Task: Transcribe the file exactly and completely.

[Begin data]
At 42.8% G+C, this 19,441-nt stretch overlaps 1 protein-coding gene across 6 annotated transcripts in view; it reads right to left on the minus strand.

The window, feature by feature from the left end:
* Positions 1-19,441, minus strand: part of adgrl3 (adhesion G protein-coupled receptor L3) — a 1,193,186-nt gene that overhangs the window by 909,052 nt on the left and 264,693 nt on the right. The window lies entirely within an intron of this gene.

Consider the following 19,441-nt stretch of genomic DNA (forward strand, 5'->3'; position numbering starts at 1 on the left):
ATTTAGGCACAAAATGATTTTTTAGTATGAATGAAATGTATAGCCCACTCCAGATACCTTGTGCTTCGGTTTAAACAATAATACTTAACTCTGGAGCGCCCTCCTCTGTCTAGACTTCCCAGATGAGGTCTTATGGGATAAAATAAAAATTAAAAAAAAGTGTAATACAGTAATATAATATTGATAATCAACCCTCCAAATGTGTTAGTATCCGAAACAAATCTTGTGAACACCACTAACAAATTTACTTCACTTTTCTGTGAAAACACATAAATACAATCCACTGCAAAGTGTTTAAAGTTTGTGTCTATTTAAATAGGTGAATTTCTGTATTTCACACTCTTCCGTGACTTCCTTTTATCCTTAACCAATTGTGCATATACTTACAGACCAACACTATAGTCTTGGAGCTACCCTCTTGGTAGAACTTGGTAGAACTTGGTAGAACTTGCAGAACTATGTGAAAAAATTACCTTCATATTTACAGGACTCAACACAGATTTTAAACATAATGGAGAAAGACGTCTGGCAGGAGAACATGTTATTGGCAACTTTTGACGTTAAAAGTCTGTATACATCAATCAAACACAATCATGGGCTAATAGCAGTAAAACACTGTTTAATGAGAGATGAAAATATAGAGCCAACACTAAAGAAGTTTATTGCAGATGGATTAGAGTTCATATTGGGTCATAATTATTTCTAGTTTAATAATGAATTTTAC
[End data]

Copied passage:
At 42.8% G+C, this 19,441-nt stretch overlaps 1 protein-coding gene across 6 annotated transcripts in view; it reads right to left on the minus strand.

The window, feature by feature from the left end:
* Positions 1-19,441, minus strand: part of adgrl3 (adhesion G protein-coupled receptor L3) — a 1,193,186-nt gene that overhangs the window by 909,052 nt on the left and 264,693 nt on the right. The window lies entirely within an intron of this gene.

Consider the following 19,441-nt stretch of genomic DNA (forward strand, 5'->3'; position numbering starts at 1 on the left):
ATTTAGGCACAAAATGATTTTTTAGTATGAATGAAATGTATAGCCCACTCCAGATACCTTGTGCTTCGGTTTAAACAATAATACTTAACTCTGGAGCGCCCTCCTCTGTCTAGACTTCCCAGATGAGGTCTTATGGGATAAAATAAAAATTAAAAAAAAGTGTAATACAGTAATATAATATTGATAATCAACCCTCCAAATGTGTTAGTATCCGAAACAAATCTTGTGAACACCACTAACAAATTTACTTCACTTTTCTGTGAAAACACATAAATACAATCCACTGCAAAGTGTTTAAAGTTTGTGTCTATTTAAATAGGTGAATTTCTGTATTTCACACTCTTCCGTGACTTCCTTTTATCCTTAACCAATTGTGCATATACTTACAGACCAACACTATAGTCTTGGAGCTACCCTCTTGGTAGAACTTGGTAGAACTTGGTAGAACTTGCAGAACTATGTGAAAAAATTACCTTCATATTTACAGGACTCAACACAGATTTTAAACATAATGGAGAAAGACGTCTGGCAGGAGAACATGTTATTGGCAACTTTTGACGTTAAAAGTCTGTATACATCAATCAAACACAATCATGGGCTAATAGCAGTAAAACACTGTTTAATGAGAGATGAAAATATAGAGCCAACACTAAAGAAGTTTATTGCAGATGGATTAGAGTTCATATTGGGTCATAATTATTTCTAGTTTAATAATGAATTTTAC